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A grower of organic bananas in the Chira Valley, Peru. Banana production is based on one of the largest mono cultures in the world. Credit: www.musarama.org

In his latest blog, Juan Lucas Restrepo talks about the importance of identifying collective solutions to diversify our agriculture and thus fight crop diseases such as the dreaded TR4, which originated in South East Asia and is now hitting banana farms in Colombia.

In August, the Instituto Colombiano Agropecuario (ICA) confirmed the devastating news for the banana sector in Latin America: the disease identified in some banana farms in the Colombian region of La Guajira is the dreaded Tropical race 4 (TR4), a strain of the fungus Fusarium oxysporum.

Although the ICA, with the support of guilds, Agrosavia and experts from Bioversity International and other institutions, have developed a timely containment and mitigation intervention, the fact that this disease, which originated in South East Asia, has managed to conquer the Americas sets off alarm bells.

The issue is that banana production, especially for export markets, is based on one of the largest mono cultures in the world, mainly relying on a single variety called the Cavendish. This means that all the plants are genetically similar and, as such, highly vulnerable to diseases like TR4, which can easily break their poor defences.

The Cavendish variety is also very vulnerable to other fungi and diseases such as black Sigatoka, which can be controlled by spraying chemicals on crops, with very high economic and environmental costs. TR4, however, cannot be controlled by chemicals and, once infected, the plants will die. It can also stay in the soil for many decades, thus spelling the end of the production of susceptible cultivars in that field. Hundreds of thousands of hectares and jobs, as well as an entire value chain which is worth billions, are put at risk by adopting this monoculture model – an industrial agricultural model which underlies the production of many crops around the world.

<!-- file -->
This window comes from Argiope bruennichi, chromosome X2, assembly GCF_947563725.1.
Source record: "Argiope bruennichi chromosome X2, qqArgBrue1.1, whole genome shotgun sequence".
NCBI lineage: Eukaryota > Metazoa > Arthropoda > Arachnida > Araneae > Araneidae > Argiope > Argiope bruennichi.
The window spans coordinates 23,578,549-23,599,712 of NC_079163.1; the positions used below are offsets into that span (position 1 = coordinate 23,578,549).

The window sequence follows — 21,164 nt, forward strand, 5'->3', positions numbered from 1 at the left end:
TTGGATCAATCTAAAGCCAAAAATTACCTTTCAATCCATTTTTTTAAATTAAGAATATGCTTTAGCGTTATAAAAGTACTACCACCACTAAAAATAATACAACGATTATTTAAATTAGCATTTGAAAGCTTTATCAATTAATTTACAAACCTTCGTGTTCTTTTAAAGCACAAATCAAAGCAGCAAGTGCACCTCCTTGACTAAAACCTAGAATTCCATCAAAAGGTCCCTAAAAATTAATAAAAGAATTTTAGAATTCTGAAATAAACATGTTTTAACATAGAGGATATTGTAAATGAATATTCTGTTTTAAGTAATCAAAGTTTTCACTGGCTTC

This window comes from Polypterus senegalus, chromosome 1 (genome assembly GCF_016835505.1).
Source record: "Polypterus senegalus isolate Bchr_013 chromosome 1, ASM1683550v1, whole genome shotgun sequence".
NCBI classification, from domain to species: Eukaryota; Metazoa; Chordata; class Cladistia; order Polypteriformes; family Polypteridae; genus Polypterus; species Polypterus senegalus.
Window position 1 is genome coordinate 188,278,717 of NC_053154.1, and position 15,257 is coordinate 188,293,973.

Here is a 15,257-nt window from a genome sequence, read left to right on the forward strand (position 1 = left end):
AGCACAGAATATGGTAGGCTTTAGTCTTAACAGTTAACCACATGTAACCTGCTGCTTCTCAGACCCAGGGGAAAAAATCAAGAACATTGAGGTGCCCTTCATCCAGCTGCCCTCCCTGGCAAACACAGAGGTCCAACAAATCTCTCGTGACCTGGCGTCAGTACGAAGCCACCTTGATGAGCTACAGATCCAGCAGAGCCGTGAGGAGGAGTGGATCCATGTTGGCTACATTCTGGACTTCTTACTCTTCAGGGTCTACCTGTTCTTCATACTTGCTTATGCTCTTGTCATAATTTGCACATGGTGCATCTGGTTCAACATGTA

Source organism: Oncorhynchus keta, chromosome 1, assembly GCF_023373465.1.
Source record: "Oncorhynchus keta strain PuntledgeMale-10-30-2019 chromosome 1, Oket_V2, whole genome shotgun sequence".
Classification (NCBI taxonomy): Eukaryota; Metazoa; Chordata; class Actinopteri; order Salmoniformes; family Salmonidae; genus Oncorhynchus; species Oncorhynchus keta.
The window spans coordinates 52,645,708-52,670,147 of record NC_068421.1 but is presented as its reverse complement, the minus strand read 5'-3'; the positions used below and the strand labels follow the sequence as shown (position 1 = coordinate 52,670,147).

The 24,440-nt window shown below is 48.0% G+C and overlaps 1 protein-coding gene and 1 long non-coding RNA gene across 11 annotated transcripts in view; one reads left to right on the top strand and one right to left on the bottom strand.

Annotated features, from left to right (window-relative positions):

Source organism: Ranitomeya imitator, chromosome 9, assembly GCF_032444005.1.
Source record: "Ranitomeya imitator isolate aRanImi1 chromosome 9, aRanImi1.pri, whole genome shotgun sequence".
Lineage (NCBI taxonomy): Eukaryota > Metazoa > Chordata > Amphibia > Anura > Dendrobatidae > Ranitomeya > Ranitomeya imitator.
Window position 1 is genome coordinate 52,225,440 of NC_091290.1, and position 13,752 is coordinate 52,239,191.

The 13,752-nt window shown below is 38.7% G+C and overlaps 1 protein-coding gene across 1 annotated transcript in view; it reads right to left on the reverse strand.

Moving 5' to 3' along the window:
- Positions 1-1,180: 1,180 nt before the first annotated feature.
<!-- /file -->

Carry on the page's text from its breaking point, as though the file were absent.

While we hope that the work done by the ICA in Guajira will be effective in temporarily containing the progression of the disease, the situation calls for reflection on the risk posed to society by agricultural development that goes against nature, based on populating huge areas with genetic clones such as Cavendish, or by just a few kinds of seeds.

The advance of global warming and climate variability are adding to the risks to farmers, as it goes hand in hand with the outbreak of pests and diseases. Greater agrobiodiversity can also mitigate these challenges.

For instance, Cenicafé worked hard to generate a solution before coffee rust hit plantations in Colombia. As a result, they developed the Colombia Variety and its disease-tolerant successors. These varieties are not monoclonal but rather mixtures of a significant number of different plants, with a similar agronomic performance and almost identical fruits. This strategy in effect provides a shield to protect the crop.

Countries, industry and international entities must unite against TR4 and propose structural solutions. As currently there is not a TR4-tolerant variety similar to Cavendish, we must try other varieties of bananas (and plantains) that are resistant to TR4, but whose appearance and taste are distinct. At the same time, establish a collaborative and robust platform for the genetic improvement of the Cavendish.

In the future, we should be able to find in the fruit section of supermarkets bananas that delight us with a wide variety of flavours and colours and that come from a more diverse and resilient agriculture. Bioversity International safeguards the richest collection of edible and wild species of bananas in Leuven, Belgium, and together with CIAT we are ready to support Latin America and other regions in the design and implementation of new approaches for this and other industries.

Finally, it is worth taking advantage of this situation to understand in which other value chains there are similar risks generated by poor agrobiodiversity. For instance, should the avocado industry rely almost exclusively on the Hass avocado when there are more possibilities? Agrobiodiversity has many of the solutions.

This article is adapted from the original ‘Contra natura’ and reproduced with kind permission from Portafolio. Read the original here.

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